Diversity and the Academic Career

Köroğlu D.

Academy of Management, Massachusetts, United States Of America, 4 - 08 August 2023

  • Publication Type: Conference Paper / Unpublished
  • City: Massachusetts
  • Country: United States Of America
  • Istanbul University Affiliated: Yes


Building on diversity research and social identity theory, we investigate whether and how

diversity characteristics influence the decisions of PhD graduates to pursue an academic career.

Using panel data from a cohort of PhD students who graduated in the 2014 academic year in

Germany, we find that, in general, surface-level diversity characteristics, such as gender, only

influence the academic career choice when deep-level diversity characteristics, such as

personality, preferences, values, and social class, remain unconsidered. Among surface-level

characteristics, we only find consistent evidence for foreign-born PhD graduates to be more

likely to stay in academia than the native-born. Among deep-level characteristics, the life goals

and values of PhD graduates play a crucial role in their decisions. Those seeking to generate new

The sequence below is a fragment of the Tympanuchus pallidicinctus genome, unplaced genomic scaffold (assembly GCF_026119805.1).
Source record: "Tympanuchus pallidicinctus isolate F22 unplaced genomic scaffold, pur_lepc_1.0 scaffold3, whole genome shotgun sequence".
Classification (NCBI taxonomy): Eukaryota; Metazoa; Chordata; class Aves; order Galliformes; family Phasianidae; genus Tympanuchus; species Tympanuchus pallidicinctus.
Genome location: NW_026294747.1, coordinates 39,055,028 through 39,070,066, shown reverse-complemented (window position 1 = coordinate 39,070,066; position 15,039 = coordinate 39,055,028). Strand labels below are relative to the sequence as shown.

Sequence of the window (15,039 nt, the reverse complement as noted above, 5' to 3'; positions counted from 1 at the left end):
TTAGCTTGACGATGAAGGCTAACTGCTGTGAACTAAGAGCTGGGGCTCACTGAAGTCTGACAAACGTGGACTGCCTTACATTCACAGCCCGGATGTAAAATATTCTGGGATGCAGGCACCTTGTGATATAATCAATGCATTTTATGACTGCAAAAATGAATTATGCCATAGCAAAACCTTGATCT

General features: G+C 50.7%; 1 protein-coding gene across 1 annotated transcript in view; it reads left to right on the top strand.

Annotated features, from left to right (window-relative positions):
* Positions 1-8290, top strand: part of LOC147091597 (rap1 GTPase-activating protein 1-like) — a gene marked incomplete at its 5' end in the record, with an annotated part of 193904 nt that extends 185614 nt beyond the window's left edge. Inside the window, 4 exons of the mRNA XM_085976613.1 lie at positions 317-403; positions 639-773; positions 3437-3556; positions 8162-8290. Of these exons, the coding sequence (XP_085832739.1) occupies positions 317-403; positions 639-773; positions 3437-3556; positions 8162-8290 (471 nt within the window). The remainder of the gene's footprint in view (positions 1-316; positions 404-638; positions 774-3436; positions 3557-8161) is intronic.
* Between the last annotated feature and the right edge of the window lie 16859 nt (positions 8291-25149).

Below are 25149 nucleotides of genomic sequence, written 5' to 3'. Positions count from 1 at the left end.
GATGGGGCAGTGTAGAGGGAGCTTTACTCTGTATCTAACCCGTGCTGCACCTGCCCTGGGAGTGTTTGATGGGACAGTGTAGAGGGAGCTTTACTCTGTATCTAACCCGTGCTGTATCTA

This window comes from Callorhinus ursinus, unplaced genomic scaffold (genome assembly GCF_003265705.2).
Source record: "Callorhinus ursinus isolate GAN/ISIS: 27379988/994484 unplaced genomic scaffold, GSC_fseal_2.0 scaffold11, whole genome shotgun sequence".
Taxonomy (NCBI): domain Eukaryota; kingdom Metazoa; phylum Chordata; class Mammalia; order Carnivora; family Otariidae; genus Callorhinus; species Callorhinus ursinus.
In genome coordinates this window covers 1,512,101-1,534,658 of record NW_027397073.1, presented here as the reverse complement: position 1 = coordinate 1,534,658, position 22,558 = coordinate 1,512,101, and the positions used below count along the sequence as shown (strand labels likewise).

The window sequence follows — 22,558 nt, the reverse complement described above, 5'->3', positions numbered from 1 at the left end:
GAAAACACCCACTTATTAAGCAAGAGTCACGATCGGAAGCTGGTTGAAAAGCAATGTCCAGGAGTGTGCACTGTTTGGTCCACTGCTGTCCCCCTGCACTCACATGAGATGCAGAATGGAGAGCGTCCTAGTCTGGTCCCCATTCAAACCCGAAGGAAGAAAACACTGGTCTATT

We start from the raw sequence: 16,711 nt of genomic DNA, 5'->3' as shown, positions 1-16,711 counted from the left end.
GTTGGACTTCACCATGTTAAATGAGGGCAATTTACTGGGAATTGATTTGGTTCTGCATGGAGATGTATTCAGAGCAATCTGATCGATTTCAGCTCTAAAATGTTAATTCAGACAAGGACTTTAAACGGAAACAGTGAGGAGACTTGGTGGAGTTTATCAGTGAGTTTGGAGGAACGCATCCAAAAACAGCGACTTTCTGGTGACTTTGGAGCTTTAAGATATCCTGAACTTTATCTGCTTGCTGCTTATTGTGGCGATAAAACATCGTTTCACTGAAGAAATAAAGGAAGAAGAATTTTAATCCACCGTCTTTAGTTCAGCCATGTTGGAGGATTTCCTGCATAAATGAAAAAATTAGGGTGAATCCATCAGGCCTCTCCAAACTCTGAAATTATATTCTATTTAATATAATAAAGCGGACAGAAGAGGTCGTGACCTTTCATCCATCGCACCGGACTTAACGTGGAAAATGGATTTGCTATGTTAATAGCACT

ideas and work independently aspire to academic careers more than those whose intentions are

spread around materiality, freedom, and sociality. In addition, individuals who have gained

diverse experiences through research visits and research collaborations and those from a higher

social class have a higher probability of pursuing an academic career. These findings emphasize

the complexity of the academic career choice and the need to pay more attention to the effects of

deep-level diversity characteristics in academia.


Academic career; career choice; deep-level diversity; surface-level diversity; social identity

theory; self-categorization; similarity-attraction